Quality Manager, Mandy Martin, explains how feedback from trainers and trainees helps Health Education and Improvement Wales to drive forward improvements in medical training.
As a Quality Manager for Health Education and Improvement Wales (HEIW), and before that for the Wales Deanery, I’ve been involved with the national training surveys (NTS) for a number of years. We really value they surveys, because the data they provide are crucial to our daily quality management activity.
As part of the newly established HEIW, I understand just how much education organisations are focused on improving support for doctors in training and their trainers. The survey allows us to hear and use both voices to drive forward change. In Wales 97.6% of trainees and 61.8% of trainers have responded to this year’s survey – both higher than the UK average of respondents. Meaningful and strong response rates like these are vital if we’re to continue to make sure our doctors are supported in their roles.
The NTS results are a core part of our evidence base to enact positive change. We know that trainees have often moved on from their post or department before they can directly benefit from changes made as a result of their survey responses. But their feedback is crucial and ensures that training environments improve over time. By sharing their views, they’re enhancing conditions for future trainees, and ultimately upholding and improving patient safety.
Taking an evidence-based approach
GMC standards for education and training set out how organisations should support learners and those who teach them. These requirements have given us, and others, a strong mandate to drive forward change in working and training environments.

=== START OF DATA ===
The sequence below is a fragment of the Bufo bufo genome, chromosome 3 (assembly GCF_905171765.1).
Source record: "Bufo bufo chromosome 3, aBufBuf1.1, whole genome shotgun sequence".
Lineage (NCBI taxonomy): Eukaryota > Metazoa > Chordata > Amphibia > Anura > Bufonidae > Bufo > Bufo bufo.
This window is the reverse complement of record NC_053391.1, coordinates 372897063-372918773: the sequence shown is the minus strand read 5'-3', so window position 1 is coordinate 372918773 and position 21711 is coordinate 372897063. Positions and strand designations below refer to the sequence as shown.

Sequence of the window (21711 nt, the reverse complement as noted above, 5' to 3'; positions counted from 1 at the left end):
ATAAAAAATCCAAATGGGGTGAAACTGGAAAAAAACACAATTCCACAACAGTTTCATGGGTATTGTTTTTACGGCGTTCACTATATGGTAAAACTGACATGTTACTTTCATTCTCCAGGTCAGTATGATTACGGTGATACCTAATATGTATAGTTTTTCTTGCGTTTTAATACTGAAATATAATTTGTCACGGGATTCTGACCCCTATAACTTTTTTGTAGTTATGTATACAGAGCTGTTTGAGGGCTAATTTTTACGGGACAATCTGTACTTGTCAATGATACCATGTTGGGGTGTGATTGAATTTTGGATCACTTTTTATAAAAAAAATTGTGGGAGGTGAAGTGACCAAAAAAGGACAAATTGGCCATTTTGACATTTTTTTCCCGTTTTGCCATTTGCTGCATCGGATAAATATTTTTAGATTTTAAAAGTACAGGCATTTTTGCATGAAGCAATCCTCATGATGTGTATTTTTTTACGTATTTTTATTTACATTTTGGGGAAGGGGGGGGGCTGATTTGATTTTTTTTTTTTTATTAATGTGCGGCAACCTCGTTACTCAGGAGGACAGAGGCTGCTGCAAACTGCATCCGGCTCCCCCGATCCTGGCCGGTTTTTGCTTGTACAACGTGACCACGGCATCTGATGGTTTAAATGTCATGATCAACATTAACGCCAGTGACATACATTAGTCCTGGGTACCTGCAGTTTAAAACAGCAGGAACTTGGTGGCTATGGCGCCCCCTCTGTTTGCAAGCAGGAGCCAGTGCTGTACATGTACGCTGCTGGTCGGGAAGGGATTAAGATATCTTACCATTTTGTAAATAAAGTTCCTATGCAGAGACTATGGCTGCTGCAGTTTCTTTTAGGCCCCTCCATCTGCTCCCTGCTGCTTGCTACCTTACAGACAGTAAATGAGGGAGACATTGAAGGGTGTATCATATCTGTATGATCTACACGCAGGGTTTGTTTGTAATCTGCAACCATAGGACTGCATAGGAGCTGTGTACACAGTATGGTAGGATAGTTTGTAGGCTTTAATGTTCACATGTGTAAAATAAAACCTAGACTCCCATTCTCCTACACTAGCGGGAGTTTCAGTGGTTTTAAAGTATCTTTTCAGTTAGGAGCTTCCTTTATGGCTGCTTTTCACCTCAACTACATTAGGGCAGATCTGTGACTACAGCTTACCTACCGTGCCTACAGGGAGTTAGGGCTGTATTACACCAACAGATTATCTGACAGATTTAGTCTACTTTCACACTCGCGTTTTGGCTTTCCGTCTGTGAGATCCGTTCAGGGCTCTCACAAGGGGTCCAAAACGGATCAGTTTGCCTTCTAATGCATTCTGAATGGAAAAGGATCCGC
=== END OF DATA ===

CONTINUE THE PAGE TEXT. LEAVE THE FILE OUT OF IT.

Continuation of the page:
But we are also keenly aware of the need for an evidence-based approach. The UK-wide scope of the NTS adds weight to the results; and when we highlight that they’re based on benchmarked data, it becomes more difficult to challenge the findings.
At HEIW our approach to using the data is to correlate the trainer and trainee feedback. By doing this we get a more comprehensive view of departments; and we often find a significant link between the views of trainers, and those they teach. We’ve also seen that approximately two thirds of ‘below outliers’ correlate with existing areas of concern. This perspective provides us with a better understanding of where action may be necessary.
Of course, inevitably, there are some areas where trainer and trainee feedback don’t seem to correlate. When that happens, we ask our educational leads to explore the results with trainers and trainees, so we can better understand their feedback.
Responding to feedback
We use feedback from doctors in training and trainers in our quality processes; and we add their views to our risk register. Local education providers are also asked to investigate concerns raised by both trainees and trainers, and where appropriate, submit action plans to address the issues they’ve raised in the surveys.
We’ve raised key themes from last year’s results with chief executives and medical directors in Wales. These include how boards should support the training role; and how one-third of trainers considered the amount of time allocated for their educational role to be inadequate.
All of this work is only possible when doctors share their views. We look forward to hearing trainers’ and trainees’ feedback from the 2019 surveys and using the results to help secure support for your vital roles.
The 2019 national training surveys results are now live and you can check the results and read the summary report via the GMC’s website here.